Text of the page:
NCS-FO: How Ecology Induces Cognition: Paleontology, Machine Learning, and Neuroscience

Project: Research project

Description

About 385 million years ago, fish evolved into four-legged land animals. We have recently shown that just prior to this transition, eyes tripled in size and moved from the sides of the head to the top. Combined with computational visual ecology, these changes in eye size and position show that transitional animals viewed scenes through air while living in water--like crocodiles--and gained a million-fold increase in the space of visual awareness as a result. Unlike their purely aquatic predecessors, these animals were able to see further ahead and therefore plan before they had to act, providing a selective benefit to the animals that evolved the ability to plan. Concurrent work in comparative neurobiology has shown that brains increased in size and complexity during the ascendance of land animals. A useful gloss is that the pre-terrestrial brain is well suited to high speed responses to nearby sensory input, while the brains of birds and mammals are well suited to slow responses to distant sensory input, mediated by learning and an ability to imagine future scenarios and pick the best. We tend to think of nervous systems as the means by which an animal organizes its world, but this deep time perspective suggests that it is rather the world of an animal that organizes its brain. In this case, a particular change in evolutionary ecology favored cognition over reactivity. We propose to use a combination of a computational analysis of planning in predator-prey interactions and an empirical study of key circuits that enable animals to transition from the gapless relationship between sensation and reward in reactive environments to highly gapped relationship between sensation and reward in environments that favor planning. Our computational framework for this work will be partially observable Monte Carlo planning with reinforcement learning. The empirical framework will be in-vivo imaging of mammalian brains during simulated predator-prey interactions within a virtual reality apparatus, where the entropy of the virtual world is calibrated by the computational analysis. Through these efforts we will gain insight into the ecosystem-agent features that maximize the utility of planning. Resolving this to computational theory and biological mechanism will enable us to identify the characteristics of environments in which cognitive augmentation empowers new levels of performance, and what feedback needs to be delivered to achieve enhanced cognitive performance.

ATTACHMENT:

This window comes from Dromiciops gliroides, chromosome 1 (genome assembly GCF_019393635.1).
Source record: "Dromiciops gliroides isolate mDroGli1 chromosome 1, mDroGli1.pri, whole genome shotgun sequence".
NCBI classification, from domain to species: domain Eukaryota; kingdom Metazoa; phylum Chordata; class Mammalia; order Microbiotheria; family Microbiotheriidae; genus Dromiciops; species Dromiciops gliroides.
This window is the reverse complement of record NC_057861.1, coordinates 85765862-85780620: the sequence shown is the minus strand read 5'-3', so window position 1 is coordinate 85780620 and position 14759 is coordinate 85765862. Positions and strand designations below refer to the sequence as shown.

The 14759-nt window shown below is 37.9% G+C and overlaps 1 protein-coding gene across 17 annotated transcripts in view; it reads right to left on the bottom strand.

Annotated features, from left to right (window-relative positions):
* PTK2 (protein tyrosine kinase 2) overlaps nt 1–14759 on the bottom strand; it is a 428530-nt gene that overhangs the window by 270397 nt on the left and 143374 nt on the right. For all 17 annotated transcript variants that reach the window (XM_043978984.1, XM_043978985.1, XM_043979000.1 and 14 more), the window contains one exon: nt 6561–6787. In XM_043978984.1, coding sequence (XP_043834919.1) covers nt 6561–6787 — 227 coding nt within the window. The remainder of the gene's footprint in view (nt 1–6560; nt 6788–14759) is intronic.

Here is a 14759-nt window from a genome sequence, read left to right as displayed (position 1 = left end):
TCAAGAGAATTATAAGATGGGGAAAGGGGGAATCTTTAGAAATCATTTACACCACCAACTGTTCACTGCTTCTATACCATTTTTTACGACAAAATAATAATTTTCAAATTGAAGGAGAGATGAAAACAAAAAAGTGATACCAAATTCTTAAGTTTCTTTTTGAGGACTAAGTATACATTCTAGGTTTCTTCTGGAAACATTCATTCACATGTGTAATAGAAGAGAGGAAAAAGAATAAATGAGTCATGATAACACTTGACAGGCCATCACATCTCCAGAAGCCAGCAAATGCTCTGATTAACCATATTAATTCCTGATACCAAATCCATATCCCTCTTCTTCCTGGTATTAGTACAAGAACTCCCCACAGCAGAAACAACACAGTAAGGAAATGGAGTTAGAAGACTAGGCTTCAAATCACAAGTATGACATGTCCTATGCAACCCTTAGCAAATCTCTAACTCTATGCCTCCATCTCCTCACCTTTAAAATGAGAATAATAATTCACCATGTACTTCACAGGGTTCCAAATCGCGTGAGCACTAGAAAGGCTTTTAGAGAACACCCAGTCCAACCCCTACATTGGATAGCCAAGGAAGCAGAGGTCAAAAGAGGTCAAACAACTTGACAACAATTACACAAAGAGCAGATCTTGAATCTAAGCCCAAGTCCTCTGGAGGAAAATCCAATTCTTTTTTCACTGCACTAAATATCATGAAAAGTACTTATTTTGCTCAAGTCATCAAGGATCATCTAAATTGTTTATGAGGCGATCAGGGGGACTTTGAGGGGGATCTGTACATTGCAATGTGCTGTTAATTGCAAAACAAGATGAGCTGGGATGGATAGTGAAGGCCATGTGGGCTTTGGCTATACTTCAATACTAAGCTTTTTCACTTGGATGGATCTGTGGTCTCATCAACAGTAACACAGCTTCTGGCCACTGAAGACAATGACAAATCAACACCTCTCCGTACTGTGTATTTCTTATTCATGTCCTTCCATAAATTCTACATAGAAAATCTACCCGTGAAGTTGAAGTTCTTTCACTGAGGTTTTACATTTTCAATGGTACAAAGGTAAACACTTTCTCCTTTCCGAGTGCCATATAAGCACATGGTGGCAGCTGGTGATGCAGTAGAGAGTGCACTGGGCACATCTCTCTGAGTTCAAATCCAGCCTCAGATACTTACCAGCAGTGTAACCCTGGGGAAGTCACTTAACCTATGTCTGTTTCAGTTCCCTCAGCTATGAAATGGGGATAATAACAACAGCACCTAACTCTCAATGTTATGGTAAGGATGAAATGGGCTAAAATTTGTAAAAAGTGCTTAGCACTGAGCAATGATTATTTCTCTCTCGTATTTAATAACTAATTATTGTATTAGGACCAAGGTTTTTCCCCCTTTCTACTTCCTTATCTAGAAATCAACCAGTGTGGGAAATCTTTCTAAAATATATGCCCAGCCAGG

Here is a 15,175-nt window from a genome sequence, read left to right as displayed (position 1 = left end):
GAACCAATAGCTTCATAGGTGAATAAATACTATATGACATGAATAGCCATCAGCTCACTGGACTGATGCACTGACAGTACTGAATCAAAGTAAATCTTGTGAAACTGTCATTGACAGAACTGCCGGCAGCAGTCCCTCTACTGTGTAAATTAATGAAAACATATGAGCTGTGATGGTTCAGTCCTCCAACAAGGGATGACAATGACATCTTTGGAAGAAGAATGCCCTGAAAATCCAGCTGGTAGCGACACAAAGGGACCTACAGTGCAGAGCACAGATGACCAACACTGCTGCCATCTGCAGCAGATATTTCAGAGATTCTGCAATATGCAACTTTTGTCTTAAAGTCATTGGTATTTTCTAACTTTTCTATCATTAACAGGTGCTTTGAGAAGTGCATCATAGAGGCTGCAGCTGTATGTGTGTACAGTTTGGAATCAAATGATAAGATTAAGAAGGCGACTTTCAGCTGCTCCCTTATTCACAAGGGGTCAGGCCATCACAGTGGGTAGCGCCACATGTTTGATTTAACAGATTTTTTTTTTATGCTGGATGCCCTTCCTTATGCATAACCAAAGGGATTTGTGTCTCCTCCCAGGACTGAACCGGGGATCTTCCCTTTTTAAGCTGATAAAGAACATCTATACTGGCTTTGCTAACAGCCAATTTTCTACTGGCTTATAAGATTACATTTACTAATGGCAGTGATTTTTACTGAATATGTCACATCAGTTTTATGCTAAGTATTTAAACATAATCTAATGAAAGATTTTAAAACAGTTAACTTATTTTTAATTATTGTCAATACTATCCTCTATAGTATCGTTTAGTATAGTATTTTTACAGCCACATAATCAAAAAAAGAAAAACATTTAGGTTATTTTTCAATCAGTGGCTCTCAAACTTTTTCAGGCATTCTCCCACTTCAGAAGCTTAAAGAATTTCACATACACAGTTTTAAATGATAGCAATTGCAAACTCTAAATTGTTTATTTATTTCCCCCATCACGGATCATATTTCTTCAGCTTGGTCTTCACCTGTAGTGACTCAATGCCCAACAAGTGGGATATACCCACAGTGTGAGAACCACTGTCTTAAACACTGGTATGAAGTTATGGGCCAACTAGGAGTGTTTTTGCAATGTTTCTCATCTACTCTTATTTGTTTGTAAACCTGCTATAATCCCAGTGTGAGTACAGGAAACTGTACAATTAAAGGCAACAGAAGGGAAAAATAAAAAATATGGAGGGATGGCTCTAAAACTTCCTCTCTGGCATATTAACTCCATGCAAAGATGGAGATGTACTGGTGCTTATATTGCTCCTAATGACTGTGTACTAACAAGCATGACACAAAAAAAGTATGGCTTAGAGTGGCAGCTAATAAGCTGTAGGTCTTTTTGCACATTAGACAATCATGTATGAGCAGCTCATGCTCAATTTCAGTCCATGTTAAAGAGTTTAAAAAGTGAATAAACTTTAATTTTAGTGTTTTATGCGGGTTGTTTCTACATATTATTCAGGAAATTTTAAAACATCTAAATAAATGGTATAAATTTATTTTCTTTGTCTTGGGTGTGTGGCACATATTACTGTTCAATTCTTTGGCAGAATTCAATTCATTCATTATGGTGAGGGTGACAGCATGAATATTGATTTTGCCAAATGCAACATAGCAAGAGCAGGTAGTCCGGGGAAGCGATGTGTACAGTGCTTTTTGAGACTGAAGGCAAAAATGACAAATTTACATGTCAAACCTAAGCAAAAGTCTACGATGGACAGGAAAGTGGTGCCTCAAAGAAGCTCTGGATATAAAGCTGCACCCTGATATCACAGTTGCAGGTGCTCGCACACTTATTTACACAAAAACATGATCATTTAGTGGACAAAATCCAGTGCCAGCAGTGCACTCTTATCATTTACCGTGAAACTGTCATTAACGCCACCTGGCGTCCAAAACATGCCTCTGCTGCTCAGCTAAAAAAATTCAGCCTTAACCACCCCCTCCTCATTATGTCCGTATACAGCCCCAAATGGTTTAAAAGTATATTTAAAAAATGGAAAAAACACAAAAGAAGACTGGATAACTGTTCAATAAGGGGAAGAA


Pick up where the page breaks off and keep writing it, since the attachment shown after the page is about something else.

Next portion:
StatusActive
Effective start/end date9/1/188/31/22

Funding

  • National Science Foundation (ECCS-1835389)

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Ecology
Learning systems
Animals
Brain
Planning
Mammals
Reinforcement learning
Birds
Neurology
Ecosystems
Fish
Virtual reality
Entropy
Feedback
Imaging techniques
Networks (circuits)
Air
Water